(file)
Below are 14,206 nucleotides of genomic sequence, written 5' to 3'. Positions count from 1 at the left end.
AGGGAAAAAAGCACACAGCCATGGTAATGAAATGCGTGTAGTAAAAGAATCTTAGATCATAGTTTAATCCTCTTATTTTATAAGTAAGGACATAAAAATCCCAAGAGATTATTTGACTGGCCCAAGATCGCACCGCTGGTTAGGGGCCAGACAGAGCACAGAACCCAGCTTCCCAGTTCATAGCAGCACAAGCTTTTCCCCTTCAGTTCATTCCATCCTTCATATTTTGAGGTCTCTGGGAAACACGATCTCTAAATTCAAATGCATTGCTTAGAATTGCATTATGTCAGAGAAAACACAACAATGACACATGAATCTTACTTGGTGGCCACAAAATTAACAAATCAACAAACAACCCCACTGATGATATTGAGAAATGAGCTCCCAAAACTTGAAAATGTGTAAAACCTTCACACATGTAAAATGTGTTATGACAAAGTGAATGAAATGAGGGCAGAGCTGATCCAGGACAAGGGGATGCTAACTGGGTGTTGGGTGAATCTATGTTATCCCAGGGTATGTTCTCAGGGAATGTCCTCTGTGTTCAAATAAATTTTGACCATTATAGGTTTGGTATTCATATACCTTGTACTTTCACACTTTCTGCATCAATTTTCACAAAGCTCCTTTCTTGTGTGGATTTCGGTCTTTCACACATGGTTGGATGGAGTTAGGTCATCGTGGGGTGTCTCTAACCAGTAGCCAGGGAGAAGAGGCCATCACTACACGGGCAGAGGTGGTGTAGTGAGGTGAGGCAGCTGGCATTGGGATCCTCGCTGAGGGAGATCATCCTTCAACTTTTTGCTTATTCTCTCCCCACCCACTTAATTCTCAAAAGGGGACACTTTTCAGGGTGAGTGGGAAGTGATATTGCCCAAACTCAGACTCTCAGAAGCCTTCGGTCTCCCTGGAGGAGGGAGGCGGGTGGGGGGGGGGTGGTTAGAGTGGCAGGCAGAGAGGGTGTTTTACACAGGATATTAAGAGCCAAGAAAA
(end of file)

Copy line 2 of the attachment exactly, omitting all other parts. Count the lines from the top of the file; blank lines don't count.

AGGGAAAAAAGCACACAGCCATGGTAATGAAATGCGTGTAGTAAAAGAATCTTAGATCATAGTTTAATCCTCTTATTTTATAAGTAAGGACATAAAAATCCCAAGAGATTATTTGACTGGCCCAAGATCGCACCGCTGGTTAGGGGCCAGACAGAGCACAGAACCCAGCTTCCCAGTTCATAGCAGCACAAGCTTTTCCCCTTCAGTTCATTCCATCCTTCATATTTTGAGGTCTCTGGGAAACACGATCTCTAAATTCAAATGCATTGCTTAGAATTGCATTATGTCAGAGAAAACACAACAATGACACATGAATCTTACTTGGTGGCCACAAAATTAACAAATCAACAAACAACCCCACTGATGATATTGAGAAATGAGCTCCCAAAACTTGAAAATGTGTAAAACCTTCACACATGTAAAATGTGTTATGACAAAGTGAATGAAATGAGGGCAGAGCTGATCCAGGACAAGGGGATGCTAACTGGGTGTTGGGTGAATCTATGTTATCCCAGGGTATGTTCTCAGGGAATGTCCTCTGTGTTCAAATAAATTTTGACCATTATAGGTTTGGTATTCATATACCTTGTACTTTCACACTTTCTGCATCAATTTTCACAAAGCTCCTTTCTTGTGTGGATTTCGGTCTTTCACACATGGTTGGATGGAGTTAGGTCATCGTGGGGTGTCTCTAACCAGTAGCCAGGGAGAAGAGGCCATCACTACACGGGCAGAGGTGGTGTAGTGAGGTGAGGCAGCTGGCATTGGGATCCTCGCTGAGGGAGATCATCCTTCAACTTTTTGCTTATTCTCTCCCCACCCACTTAATTCTCAAAAGGGGACACTTTTCAGGGTGAGTGGGAAGTGATATTGCCCAAACTCAGACTCTCAGAAGCCTTCGGTCTCCCTGGAGGAGGGAGGCGGGTGGGGGGGGGGTGGTTAGAGTGGCAGGCAGAGAGGGTGTTTTACACAGGATATTAAGAGCCAAGAAAA